5. The protocol stipulates an initial grounding period of at least 3 months. This is to ensure that the medication has had adequate time to take effect, and that you are symptom and side-effect free.

6. You will also need to consult with a psychologist, and please note that the protocol specifically states a CLINICAL psychologist, not a counselling psychologist. It is quite handy finding a practice where the psychiatrist and the psychologist work together, as they can co-ordinate their efforts in bringing you back to health. Both of them will be required to submit regular reports in compliance with the protocol to the SACAA, and it is essential that they both have the same diagnosis. Differing diagnoses on the reports will be a stumbling block in getting your medical back.

7. Once you have completed the initial 3-month grounding and have been symptom and side-effect free for a period of at least 4 weeks, you can begin the process of applying for recertification. Your case will have to be presented at the Aeromedical Panel.

8. Ask your psychiatrist for a report detailing: the diagnosis, length and course of treatment, type and dosage of anti-depressant, any side effects that were experienced, and confirmation that you are now side-effect free. Additionally, you will need to complete the HAMD 17 (Hamilton Depression Scale) which is a requirement of the protocol. The report will need to include a HAMD score on diagnosis, and a current HAMD score of consistently less than 7. Your clinical psychologist will also need to supply a report responding to similar criteria as required from the psychiatrist.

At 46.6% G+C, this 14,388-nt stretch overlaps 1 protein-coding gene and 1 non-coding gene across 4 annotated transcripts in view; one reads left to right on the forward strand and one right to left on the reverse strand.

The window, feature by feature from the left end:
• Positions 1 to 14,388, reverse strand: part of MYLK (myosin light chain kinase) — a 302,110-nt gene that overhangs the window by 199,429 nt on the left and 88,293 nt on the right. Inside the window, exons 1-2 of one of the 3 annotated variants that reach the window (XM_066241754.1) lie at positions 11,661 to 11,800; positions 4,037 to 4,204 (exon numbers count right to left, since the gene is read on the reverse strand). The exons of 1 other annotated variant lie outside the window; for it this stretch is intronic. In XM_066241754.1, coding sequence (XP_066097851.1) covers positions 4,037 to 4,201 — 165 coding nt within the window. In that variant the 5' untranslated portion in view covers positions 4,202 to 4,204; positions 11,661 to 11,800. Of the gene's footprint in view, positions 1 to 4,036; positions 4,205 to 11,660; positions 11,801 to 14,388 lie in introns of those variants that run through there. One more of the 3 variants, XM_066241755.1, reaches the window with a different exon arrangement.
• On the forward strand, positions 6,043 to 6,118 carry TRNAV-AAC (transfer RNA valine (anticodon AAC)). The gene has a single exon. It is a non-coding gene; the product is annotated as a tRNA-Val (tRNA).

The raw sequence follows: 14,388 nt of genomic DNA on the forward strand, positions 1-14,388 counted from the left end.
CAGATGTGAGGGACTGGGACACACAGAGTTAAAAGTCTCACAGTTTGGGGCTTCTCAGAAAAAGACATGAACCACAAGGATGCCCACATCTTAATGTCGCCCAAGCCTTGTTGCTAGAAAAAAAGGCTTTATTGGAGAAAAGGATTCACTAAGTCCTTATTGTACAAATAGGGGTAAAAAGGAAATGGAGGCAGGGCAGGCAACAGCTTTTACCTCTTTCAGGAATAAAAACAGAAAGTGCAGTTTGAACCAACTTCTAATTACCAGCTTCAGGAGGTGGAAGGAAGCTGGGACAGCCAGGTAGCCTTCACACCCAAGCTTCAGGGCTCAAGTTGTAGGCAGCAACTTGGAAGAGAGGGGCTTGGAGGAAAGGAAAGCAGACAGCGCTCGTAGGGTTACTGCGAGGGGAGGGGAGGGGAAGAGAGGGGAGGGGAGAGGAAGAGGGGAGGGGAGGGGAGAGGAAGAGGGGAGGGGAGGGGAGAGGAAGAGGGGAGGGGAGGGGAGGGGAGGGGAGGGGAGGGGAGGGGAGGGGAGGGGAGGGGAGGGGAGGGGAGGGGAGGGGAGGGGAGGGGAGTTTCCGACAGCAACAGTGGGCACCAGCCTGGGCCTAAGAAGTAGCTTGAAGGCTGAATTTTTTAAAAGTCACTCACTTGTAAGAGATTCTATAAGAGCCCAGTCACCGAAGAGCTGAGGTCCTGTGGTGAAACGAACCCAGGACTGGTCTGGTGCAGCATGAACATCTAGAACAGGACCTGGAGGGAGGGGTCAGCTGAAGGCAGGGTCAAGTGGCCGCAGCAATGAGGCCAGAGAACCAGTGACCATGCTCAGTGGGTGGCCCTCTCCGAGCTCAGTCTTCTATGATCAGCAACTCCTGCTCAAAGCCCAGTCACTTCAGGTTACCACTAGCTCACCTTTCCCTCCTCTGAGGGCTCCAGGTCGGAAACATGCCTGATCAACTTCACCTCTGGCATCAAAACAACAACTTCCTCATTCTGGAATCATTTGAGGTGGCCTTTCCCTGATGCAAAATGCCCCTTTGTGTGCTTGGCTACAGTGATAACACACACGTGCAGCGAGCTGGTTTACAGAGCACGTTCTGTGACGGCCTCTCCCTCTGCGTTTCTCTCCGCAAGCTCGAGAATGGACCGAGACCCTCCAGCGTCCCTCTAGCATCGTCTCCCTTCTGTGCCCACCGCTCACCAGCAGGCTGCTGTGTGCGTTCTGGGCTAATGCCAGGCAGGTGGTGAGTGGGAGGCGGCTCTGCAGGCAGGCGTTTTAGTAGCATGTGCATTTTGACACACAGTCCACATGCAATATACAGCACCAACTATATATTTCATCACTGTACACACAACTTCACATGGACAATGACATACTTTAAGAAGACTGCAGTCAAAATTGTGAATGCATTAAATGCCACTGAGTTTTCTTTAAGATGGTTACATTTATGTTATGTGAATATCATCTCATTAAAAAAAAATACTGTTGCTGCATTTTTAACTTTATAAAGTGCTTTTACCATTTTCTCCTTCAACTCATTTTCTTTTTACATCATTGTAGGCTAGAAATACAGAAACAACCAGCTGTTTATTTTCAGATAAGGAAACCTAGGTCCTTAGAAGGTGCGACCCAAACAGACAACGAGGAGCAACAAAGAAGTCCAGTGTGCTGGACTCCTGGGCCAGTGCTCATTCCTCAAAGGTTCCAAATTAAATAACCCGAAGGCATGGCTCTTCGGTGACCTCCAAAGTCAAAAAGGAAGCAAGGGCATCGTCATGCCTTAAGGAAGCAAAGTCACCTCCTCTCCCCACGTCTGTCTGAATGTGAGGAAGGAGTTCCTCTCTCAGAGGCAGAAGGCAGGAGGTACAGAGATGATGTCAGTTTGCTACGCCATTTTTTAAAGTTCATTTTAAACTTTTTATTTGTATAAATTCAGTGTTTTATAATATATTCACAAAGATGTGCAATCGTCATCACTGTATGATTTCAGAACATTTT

9. Take all of the paperwork mentioned above to your DAME, who will submit them to the SACAA for consideration at the next monthly Aeromedical Panel. The Aeromedical Panel usually sits on the second-last Tuesday of every month. The documentation needs to be submitted 7 working days before the scheduled sitting of the Aeromedical Panel. Being granted permission to fly on the protocol has some particular restrictions with which you need to be familiar, and which include the following:

• You will be restricted to multi-crew flying only.
• For the first six months you will be required to submit a monthly psychiatrist report. Then a follow up at 9 months, then another at 12 months, and thereafter at 6 monthly intervals for as long as you hold a medical.
• If at any time your psychiatrist changes your medication or dosage, you will have to be booked off flying again until such time as you are symptom and side-effect free on the new medication or dosage.
• If you come off the medication, and have a subsequent episode of depression, you will be disqualified from flying due to the safety implications of being mentally unstable. As such, it is recommended to remain on anti-depressants as per your psychiatrist’s recommendation for the remainder of your flying career.

The protocol process can seem quite daunting when first tackled, but if you take it step-by-step, and are armed with all the information as presented in the two documents mentioned above, the process should be smooth and easier to navigate.

If during this process you require support please make use of the support of friends, family and MAYDAY-SA.